Throughout the course of the trial we hear from some interesting and notable witnesses: Sigmund Freud played by Daniel Ryan Romero; Simon the Zealot, played by Sam McGinnis; Caiaphas The Elder, played by Matthew Mark Macey; Mother Teresa, played by Natalie Keezer; Pontius Pilate, played by Chris Harvey and Satan, played by William Cooper Howell. All of the actors throughout the trail did a tremendous job; they made the characters very believable. Some standouts were the likeness and accent of Romero as Freud, the accent and mannerisms of Keezer as Mother Theresa and the pompousness and God-Father like portrayal of Pilate by Harvey.
I also enjoyed the dynamic that Jenna Hawkins brought to Matthias of Gailiee and Saint Peter, she had to very quickly switch gears from a young boy to Peter the Fisherman and she did this very well. I also enjoyed Elizabeth Steiner’s portrayal of Mary Magdalene and Sister Glenna she and Hawkins as Saint Monica were a great paring and Sister Glenna gave us a very nice comedic moment after a well delivered monologue was apparently not heard and she was asked to repeat it. William Cooper Howell’s portray of Satan seemed a little over-the-top. Satan is portrayed as a pompous and slimy character that everyone just seems to tolerate and wishes he would go away as soon as possible. That part came across just fine but I felt that some of Howell’s facial expressions and elongated words were a bit overdone. Also his flirting with female audience members was rather undersold, it seemed very artificial.
Special mention should be given to both Judas Iscariot played by Nick Diaz and Jesus of Nazareth played by Brandon Pearson. Pearson has a very genuine, reserved, humble and gentle nature in the way that he portrayed Jesus which I think is exactly the way we all want to see that character played. Nick Diaz’s portrayal of Judas Iscariot was flawless there are so many dynamics to this character, at times he has to be near catatonic, catatonic, normal, angry, confused and in great despair. Diaz plays every range of emotion perfectly; he is obviously a very accomplished actor and a perfect choice for this role. Foreman of the jury Butch Honeywell played by Jared Greathouse delivered a wonderful monologue which are the last spoken words of the play and as simple of a man as he is supposed to be he masterfully delivers a very powerful lesson to Judas.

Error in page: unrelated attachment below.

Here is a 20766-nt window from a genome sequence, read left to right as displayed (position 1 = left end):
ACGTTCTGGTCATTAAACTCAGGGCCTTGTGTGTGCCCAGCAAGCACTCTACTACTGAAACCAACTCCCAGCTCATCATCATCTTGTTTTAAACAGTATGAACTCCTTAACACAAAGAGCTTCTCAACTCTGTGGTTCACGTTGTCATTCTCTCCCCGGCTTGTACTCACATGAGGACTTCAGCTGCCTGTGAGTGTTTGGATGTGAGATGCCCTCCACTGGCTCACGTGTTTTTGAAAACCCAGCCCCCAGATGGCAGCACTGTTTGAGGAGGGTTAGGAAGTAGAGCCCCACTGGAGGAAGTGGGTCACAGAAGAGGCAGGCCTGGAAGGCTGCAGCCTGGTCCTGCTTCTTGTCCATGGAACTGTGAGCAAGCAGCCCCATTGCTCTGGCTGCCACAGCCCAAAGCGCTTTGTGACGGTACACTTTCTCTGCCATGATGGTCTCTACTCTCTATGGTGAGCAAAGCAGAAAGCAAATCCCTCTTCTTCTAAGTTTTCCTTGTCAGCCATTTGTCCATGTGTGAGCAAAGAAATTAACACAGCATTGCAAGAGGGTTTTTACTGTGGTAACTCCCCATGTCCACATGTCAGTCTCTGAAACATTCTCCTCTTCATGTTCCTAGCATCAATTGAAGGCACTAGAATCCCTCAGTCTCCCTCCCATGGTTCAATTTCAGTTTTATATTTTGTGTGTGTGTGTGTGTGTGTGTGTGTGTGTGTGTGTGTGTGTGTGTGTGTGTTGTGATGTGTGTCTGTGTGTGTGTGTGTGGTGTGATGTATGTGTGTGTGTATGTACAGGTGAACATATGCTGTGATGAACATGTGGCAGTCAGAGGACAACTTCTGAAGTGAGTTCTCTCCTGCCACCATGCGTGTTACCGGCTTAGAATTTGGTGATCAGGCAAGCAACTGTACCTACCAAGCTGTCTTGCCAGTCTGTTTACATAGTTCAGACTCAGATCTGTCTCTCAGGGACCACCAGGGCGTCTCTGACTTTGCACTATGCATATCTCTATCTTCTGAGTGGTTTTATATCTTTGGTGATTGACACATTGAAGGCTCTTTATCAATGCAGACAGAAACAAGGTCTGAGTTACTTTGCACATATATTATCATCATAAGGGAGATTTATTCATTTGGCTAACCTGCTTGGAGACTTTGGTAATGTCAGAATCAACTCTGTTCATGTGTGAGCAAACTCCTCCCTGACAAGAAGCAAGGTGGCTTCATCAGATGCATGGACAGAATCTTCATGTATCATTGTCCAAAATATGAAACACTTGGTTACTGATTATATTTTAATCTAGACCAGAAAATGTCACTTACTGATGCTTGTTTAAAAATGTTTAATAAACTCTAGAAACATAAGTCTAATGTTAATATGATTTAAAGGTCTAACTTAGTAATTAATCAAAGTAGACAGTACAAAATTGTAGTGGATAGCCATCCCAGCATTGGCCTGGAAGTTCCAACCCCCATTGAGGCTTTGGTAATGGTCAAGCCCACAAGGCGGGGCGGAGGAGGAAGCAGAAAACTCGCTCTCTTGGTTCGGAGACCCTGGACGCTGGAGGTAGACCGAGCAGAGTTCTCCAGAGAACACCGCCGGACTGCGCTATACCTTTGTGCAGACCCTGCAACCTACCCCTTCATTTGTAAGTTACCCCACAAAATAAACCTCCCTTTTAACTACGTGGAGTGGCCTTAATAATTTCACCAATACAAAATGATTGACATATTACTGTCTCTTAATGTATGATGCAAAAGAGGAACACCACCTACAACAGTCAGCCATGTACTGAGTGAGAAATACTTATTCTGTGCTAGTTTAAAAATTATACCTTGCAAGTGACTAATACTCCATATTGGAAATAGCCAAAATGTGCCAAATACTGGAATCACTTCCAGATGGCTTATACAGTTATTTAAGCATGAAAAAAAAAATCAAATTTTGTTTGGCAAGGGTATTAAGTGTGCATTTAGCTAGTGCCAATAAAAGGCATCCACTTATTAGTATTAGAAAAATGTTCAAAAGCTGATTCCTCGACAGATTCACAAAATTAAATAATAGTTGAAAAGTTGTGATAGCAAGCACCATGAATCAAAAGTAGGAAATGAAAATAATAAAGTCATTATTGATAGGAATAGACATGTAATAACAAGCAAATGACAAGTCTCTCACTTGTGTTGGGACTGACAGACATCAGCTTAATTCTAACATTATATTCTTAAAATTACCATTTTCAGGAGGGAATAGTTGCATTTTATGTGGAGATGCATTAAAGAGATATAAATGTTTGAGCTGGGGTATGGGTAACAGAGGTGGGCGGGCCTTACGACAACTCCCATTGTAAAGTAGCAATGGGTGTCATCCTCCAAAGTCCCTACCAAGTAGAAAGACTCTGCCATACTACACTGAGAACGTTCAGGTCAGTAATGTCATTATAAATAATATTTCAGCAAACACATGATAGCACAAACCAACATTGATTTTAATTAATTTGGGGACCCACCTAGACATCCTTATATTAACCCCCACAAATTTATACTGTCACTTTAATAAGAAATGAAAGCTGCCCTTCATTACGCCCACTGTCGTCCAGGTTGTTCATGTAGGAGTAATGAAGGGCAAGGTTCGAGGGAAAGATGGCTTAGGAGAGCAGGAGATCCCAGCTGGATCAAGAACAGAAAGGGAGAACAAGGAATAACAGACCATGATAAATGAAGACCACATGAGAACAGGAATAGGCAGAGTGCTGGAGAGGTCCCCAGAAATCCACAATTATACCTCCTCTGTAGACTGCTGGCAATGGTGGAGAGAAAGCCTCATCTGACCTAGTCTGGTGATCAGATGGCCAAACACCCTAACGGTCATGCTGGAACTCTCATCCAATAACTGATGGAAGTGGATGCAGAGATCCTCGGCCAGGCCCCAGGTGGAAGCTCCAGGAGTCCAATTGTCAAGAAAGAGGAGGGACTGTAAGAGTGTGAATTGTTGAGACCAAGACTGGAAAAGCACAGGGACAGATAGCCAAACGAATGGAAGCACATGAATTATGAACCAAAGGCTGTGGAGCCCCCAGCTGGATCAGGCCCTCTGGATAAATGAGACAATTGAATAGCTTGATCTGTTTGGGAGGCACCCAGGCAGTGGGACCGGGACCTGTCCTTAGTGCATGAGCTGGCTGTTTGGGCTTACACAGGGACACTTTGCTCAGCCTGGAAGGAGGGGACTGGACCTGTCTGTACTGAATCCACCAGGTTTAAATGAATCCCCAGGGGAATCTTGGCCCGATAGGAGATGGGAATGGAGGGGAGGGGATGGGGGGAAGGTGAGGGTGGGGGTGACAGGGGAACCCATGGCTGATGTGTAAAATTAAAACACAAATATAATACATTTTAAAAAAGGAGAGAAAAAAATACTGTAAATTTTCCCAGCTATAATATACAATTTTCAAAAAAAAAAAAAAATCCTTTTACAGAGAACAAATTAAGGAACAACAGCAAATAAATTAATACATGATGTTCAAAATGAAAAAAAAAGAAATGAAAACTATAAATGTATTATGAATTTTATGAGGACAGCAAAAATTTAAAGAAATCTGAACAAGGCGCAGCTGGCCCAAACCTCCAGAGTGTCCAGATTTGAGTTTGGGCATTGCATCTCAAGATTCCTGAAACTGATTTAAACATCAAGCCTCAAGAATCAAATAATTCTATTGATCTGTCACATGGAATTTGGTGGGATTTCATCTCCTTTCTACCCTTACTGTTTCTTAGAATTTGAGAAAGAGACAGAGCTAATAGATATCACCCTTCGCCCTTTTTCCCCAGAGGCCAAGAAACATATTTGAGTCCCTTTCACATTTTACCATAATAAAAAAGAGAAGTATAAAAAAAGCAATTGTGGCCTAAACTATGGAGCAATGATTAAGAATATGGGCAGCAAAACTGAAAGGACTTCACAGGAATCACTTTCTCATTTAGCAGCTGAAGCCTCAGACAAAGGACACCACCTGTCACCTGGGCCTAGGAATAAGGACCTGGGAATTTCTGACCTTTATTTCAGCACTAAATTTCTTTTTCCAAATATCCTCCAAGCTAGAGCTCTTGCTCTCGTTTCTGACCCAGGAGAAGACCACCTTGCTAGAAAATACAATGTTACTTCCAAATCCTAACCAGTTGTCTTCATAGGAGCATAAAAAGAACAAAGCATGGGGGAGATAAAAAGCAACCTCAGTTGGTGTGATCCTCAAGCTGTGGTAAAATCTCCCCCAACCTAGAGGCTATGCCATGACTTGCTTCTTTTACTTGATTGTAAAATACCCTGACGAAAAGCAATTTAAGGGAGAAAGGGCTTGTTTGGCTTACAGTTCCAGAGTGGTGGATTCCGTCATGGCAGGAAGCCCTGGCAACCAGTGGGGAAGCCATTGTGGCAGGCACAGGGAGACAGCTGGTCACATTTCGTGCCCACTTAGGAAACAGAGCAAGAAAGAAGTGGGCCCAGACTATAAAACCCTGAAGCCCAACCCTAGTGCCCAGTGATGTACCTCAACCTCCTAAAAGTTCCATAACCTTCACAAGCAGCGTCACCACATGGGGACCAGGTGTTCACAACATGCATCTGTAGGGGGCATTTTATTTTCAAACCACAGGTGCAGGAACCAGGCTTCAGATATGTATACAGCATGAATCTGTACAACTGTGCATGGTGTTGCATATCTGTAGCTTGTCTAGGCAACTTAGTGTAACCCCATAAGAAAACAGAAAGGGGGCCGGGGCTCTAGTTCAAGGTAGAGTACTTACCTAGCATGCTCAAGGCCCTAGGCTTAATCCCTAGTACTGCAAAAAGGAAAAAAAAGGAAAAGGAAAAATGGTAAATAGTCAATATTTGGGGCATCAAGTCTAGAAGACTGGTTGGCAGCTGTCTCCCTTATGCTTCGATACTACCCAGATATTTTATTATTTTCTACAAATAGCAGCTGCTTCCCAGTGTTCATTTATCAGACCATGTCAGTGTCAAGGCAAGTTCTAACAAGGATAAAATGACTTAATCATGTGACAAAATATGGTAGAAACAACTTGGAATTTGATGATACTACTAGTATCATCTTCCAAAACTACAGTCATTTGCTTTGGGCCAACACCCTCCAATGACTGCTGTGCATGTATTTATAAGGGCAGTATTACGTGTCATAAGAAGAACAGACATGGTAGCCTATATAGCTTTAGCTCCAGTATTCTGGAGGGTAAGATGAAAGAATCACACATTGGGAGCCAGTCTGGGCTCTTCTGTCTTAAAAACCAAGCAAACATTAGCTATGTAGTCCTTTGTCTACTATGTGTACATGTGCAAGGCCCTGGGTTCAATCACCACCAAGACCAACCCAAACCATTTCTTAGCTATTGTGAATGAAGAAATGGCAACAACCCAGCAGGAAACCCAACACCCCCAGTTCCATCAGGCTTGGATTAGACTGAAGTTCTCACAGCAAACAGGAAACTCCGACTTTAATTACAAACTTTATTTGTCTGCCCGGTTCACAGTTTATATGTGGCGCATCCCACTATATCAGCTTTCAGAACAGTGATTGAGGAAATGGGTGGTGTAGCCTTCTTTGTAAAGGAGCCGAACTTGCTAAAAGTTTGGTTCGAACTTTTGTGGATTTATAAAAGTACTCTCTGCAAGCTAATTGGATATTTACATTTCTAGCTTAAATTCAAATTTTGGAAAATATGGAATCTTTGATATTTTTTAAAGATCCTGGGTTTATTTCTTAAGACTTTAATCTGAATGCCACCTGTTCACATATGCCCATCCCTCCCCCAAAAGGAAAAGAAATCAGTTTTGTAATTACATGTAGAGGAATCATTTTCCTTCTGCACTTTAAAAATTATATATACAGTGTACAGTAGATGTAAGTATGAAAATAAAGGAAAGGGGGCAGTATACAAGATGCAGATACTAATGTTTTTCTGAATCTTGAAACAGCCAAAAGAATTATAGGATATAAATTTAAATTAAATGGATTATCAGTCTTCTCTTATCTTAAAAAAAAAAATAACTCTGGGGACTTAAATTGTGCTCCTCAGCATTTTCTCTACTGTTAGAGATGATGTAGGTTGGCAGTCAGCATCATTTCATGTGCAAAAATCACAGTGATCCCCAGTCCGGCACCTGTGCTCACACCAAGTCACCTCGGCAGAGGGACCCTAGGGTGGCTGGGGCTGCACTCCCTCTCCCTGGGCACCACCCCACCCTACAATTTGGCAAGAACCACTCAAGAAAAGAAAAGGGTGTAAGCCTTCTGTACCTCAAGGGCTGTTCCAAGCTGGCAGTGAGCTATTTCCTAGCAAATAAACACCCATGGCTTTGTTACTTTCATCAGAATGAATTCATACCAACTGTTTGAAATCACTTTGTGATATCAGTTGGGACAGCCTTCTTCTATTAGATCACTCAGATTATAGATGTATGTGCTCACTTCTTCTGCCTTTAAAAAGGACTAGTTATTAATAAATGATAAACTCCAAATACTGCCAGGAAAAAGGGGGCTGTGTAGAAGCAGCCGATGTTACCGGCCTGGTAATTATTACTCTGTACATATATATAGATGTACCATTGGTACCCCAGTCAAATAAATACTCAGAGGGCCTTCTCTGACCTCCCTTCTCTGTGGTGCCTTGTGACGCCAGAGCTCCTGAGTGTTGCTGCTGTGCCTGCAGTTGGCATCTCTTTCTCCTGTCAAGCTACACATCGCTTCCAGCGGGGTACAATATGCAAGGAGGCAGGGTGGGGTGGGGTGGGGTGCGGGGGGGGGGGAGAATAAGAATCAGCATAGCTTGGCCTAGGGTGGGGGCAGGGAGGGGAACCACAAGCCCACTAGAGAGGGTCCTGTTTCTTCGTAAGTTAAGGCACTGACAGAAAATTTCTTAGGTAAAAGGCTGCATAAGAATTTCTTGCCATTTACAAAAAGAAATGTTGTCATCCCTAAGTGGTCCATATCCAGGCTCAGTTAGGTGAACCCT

Logistically the show was near flawless I was a bit distracted by a large amount of noise coming from somewhere backstage during the middle of Act II but I have seen shows in this theater before and similar events have happened so it might just be noise from the adjoining auditorium or some other mechanical issue with the theater. Backstage and on set the movement of actors were almost unnoticeable and there were many times when a light would come up on the section of the stage and I had no idea anyone was there, exactly as it should be.
The set design by Lucas Bybee was simple but effective since we are told that Hope is a corner of Purgatory (aka New York City.) I did especially like some of the graffiti on the walls such as “Satin is my Homie.” Costumes by Michael Nielsen and Al Miller seemed appropriate for the setting and the characters. Lighting Design by Danny Dunn was simple but effective, I could see everything that I was supposed too; Sound Design by George Plautz was also effective no issues hearing and no feedback. From a technical side the show was flawless.
Director Lucas Bybee states in his directors notes “…I never really planed on directing this show but alas, this play by Stephen Adly Guirgis is simply too good not to do. It’s immensely challenging but as Theatre Artists, we owe it to ourselves to do the work that challenges us…” I agree this show is too good not to do and done so well that it is too good not to go see. It is on the longer side and Act II is longer then Act I which may make you think the show is longer then it really is but while some may be challenged with their part they are not challenged in their performance. As long as you are ok with a frank and light-hearted look at a well know Bible Story with some “real emotion” and stronger language mixed in you should definitely see this show.
Wasatch Theater Company’s production of “The Last Days of Judas Iscariot” performs May 1 – 17 Thursday’s, Friday’s and Saturday’s at 8:00 pm with Matinee performances on Saturday May 10 and 17 at 2pm in The Studio Theater at the Rose Wagner Performing Art’s Center, 138 West 300 South, Salt Lake City. Tickets are $15 and available at www.arttix.org or by calling 801-355-2787. Running time: Approx. 2 hours 30 minutes, 15 minute intermission.